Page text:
The big African man came up to me and hugged me, introducing himself as my twin brother. He is an Anglican priest who was now a traveling religion/philosophy professor. He had that kind of sense of humor, as well as that kind of hospitality. He was a favorite when he preached on weekday mornings, and did a wonderful job translating a sermon our bishop preached one morning when he visited the Cathedral Congregation in Dar es Salaam. I had met his wife, Grace, earlier over breakfast one morning. She had plopped herself down at my table and visited with this lonely American pastor. She works for an evangelical association in Africa and is a lay preacher. It was nothing short of amazing how quickly and deeply we became friends, and as I write this now, my heart aches a bit because I miss them terribly, especially with the assumption that our paths will probably never cross again. So, the next time I will see my twin brother is in heaven? Yeah, probably.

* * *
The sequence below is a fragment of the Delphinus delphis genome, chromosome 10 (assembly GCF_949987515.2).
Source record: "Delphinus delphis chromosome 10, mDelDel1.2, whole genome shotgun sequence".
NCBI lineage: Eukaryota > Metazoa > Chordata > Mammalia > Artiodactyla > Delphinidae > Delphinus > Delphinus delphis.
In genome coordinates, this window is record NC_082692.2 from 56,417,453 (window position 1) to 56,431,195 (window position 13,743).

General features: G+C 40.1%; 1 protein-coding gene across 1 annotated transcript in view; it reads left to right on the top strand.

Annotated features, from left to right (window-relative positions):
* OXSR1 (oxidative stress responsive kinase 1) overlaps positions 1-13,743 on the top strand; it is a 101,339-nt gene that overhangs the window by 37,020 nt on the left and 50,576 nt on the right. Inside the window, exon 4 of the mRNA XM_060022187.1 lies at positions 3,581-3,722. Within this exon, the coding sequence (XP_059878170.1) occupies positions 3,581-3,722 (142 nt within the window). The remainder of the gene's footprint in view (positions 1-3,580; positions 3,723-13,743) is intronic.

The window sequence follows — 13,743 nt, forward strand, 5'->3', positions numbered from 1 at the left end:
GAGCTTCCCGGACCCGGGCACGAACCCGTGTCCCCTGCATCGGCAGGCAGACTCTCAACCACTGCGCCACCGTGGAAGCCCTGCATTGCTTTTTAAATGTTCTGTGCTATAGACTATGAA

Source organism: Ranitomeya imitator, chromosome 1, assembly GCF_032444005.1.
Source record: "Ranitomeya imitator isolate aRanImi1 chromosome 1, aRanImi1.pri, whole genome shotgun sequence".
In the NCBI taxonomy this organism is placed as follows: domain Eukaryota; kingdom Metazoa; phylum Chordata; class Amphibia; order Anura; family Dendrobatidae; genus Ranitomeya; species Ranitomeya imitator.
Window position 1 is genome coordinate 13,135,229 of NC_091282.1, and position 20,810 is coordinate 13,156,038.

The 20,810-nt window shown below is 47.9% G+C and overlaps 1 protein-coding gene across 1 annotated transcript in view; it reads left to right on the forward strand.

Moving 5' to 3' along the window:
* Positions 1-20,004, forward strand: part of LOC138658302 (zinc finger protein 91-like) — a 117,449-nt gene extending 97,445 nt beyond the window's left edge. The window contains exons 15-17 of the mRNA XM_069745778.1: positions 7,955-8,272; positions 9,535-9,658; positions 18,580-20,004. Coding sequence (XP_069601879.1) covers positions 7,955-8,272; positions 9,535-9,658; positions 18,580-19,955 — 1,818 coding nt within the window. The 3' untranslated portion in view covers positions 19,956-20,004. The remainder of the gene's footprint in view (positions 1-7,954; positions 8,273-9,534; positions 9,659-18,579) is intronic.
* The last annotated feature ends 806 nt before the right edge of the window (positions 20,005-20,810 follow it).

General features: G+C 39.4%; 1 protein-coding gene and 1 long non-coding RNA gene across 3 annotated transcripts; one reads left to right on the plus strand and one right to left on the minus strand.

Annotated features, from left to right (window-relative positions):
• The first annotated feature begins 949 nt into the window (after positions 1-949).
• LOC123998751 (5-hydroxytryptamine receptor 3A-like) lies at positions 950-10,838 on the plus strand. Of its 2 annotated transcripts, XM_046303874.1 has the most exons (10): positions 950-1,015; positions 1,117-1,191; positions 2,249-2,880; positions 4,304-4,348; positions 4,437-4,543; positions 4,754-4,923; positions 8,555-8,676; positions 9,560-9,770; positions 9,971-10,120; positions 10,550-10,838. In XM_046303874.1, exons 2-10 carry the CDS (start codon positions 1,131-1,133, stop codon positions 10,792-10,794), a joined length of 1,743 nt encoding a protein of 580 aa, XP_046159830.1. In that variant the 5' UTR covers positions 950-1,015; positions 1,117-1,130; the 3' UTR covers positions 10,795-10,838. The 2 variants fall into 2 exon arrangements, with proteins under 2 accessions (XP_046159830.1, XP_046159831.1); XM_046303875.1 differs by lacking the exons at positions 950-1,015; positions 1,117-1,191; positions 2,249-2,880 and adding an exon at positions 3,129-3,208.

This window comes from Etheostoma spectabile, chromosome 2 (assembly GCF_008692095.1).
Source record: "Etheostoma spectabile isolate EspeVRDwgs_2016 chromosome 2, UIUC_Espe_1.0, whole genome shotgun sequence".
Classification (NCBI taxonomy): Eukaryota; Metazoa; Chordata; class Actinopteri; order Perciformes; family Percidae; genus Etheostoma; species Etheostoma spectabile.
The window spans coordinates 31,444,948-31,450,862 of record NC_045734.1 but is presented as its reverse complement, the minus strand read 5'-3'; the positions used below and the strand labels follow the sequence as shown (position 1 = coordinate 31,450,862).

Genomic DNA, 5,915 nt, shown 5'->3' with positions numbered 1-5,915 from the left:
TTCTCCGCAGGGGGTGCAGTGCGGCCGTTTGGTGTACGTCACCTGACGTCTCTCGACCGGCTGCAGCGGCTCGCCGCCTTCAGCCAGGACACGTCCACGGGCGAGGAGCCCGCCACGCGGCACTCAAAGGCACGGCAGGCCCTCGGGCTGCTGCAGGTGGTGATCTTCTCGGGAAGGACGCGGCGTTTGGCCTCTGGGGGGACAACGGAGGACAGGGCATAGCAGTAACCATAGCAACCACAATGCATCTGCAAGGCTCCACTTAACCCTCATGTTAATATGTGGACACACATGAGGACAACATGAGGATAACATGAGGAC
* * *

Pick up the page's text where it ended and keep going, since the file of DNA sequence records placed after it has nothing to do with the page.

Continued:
I was blessed with many such encounters during my sabbatical that I will treasure forever. Such wonderful hospitality. Paul says that a mark of the Christian is extending hospitality to strangers. Indeed, the world becomes such a wonderful place when we do just that.
Pastor Keith

“Marks of the Christian” Lenten Journey – Day 31, Wednesday

Contribute to the needs of the saints. . . (Romans 12:13a)

Giving Yourself

I’ve got James ringing in my head. “So faith, if it has no works, is dead. . . Show me your faith apart from your works, and I by my works will show you my faith.” (James 2:17&18) And why such works? It is because we are joined together in Christ. It is because Jesus has said that he is in the “least of these, his brothers and sisters.” (Matthew 25:40) Jesus has made it clear: As we give of ourselves to others we are giving ourselves to Christ.